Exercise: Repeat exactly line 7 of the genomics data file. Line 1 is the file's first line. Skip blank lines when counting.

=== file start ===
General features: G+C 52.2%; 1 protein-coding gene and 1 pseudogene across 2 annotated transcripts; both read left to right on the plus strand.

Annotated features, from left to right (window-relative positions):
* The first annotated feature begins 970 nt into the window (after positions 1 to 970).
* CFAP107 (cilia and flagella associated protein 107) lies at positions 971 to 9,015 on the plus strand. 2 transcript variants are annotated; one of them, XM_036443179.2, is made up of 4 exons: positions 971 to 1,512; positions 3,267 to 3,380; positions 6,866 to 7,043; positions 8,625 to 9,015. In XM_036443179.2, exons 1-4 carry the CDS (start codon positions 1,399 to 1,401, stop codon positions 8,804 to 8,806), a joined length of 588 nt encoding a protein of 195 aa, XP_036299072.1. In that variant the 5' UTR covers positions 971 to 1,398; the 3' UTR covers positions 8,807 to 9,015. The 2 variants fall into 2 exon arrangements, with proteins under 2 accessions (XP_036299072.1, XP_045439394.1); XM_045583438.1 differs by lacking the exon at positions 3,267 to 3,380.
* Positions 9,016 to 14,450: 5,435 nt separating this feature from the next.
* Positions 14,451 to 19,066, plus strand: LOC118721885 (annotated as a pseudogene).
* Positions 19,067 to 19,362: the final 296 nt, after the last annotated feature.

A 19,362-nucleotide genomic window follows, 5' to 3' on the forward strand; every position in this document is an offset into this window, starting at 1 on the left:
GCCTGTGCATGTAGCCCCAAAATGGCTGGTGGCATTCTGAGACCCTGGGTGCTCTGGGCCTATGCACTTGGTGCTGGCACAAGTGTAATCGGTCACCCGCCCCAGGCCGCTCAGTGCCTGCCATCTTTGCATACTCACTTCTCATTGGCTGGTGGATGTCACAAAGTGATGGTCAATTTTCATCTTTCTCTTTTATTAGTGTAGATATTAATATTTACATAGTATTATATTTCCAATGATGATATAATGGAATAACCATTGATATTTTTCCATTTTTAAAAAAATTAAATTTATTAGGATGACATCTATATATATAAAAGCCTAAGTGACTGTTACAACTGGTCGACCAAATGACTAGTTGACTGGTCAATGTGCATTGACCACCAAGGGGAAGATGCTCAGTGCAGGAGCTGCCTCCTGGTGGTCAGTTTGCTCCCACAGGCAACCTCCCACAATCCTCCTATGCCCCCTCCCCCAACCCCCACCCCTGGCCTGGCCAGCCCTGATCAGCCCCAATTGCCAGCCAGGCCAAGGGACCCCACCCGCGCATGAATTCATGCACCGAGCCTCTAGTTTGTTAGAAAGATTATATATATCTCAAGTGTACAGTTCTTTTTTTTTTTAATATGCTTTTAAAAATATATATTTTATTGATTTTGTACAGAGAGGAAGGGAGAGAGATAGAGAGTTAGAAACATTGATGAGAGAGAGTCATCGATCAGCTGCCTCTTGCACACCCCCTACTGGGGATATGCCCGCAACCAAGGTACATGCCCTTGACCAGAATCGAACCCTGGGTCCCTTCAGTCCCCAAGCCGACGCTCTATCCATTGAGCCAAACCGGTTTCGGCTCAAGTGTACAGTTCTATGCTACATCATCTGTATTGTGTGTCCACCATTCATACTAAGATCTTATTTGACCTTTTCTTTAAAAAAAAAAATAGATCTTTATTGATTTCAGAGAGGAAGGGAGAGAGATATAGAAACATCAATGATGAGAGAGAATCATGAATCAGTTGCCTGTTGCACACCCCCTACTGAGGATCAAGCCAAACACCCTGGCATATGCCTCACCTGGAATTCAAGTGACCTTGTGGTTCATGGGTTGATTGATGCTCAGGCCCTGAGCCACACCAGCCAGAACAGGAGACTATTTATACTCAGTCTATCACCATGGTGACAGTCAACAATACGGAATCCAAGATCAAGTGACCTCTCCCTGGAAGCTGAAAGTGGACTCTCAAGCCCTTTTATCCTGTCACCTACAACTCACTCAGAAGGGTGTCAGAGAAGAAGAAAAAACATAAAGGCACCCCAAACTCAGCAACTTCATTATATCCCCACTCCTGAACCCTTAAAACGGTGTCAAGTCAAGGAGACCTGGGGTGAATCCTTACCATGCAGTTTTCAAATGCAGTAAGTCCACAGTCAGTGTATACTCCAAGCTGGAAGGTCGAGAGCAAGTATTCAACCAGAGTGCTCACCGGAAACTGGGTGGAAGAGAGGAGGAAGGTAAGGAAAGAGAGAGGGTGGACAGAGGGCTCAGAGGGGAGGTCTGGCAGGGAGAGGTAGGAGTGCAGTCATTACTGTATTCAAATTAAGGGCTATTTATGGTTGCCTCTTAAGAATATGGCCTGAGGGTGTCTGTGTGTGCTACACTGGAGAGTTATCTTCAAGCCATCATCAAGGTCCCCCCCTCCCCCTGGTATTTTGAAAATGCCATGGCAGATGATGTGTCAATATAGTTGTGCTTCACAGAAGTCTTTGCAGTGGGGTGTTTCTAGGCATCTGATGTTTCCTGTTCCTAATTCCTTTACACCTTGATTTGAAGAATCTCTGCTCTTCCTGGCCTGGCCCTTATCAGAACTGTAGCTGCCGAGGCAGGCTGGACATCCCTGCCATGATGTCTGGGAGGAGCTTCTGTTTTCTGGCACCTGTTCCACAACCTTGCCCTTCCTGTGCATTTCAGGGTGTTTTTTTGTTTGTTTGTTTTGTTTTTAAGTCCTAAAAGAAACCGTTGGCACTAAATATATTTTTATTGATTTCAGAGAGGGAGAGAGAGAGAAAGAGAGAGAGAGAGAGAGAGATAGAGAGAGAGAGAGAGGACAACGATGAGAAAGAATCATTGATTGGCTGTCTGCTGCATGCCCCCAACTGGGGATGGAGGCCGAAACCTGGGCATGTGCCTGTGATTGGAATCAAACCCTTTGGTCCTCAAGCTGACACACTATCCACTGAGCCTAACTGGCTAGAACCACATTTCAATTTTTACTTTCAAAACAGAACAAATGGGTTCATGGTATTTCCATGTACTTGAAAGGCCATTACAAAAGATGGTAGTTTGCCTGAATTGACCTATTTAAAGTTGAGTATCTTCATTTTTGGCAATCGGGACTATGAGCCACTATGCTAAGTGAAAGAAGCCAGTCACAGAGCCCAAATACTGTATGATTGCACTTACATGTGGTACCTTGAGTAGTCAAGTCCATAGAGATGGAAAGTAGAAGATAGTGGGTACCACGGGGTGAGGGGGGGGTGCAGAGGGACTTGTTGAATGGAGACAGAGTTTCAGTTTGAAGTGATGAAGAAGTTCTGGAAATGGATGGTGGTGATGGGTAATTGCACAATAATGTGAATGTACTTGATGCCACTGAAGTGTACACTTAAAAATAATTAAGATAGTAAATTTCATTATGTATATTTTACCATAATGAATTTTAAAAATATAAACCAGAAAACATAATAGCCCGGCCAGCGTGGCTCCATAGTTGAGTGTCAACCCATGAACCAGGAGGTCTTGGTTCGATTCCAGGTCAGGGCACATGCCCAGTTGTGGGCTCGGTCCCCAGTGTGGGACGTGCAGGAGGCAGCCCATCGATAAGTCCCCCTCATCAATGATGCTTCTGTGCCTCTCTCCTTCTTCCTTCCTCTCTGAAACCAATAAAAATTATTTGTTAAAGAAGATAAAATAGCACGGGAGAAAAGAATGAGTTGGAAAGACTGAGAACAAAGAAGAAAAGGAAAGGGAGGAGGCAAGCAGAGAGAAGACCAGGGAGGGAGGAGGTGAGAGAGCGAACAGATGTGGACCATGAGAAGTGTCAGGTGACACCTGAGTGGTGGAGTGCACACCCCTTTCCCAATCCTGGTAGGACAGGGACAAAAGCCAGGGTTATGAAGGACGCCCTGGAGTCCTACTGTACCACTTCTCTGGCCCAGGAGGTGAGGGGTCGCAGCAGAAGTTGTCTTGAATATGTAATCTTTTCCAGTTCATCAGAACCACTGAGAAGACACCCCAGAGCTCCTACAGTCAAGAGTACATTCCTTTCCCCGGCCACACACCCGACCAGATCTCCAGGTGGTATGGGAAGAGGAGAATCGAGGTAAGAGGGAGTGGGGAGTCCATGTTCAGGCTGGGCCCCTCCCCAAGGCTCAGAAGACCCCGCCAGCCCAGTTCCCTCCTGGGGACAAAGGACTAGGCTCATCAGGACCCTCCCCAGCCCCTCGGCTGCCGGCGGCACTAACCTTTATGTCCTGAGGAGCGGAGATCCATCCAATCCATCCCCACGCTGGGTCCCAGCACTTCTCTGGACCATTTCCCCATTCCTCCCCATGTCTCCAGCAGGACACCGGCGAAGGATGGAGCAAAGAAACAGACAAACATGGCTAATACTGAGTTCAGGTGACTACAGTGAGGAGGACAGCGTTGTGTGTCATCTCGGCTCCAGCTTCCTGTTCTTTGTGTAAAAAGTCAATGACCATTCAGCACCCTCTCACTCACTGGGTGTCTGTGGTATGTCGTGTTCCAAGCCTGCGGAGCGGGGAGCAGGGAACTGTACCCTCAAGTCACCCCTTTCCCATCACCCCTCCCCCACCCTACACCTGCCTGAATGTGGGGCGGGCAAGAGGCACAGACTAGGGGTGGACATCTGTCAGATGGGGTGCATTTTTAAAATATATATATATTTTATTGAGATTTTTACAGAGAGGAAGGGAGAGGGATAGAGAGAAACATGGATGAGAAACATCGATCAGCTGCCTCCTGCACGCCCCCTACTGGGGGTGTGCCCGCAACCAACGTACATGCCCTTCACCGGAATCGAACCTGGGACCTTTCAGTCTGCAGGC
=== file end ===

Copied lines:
* Positions 19,067 to 19,362: the final 296 nt, after the last annotated feature.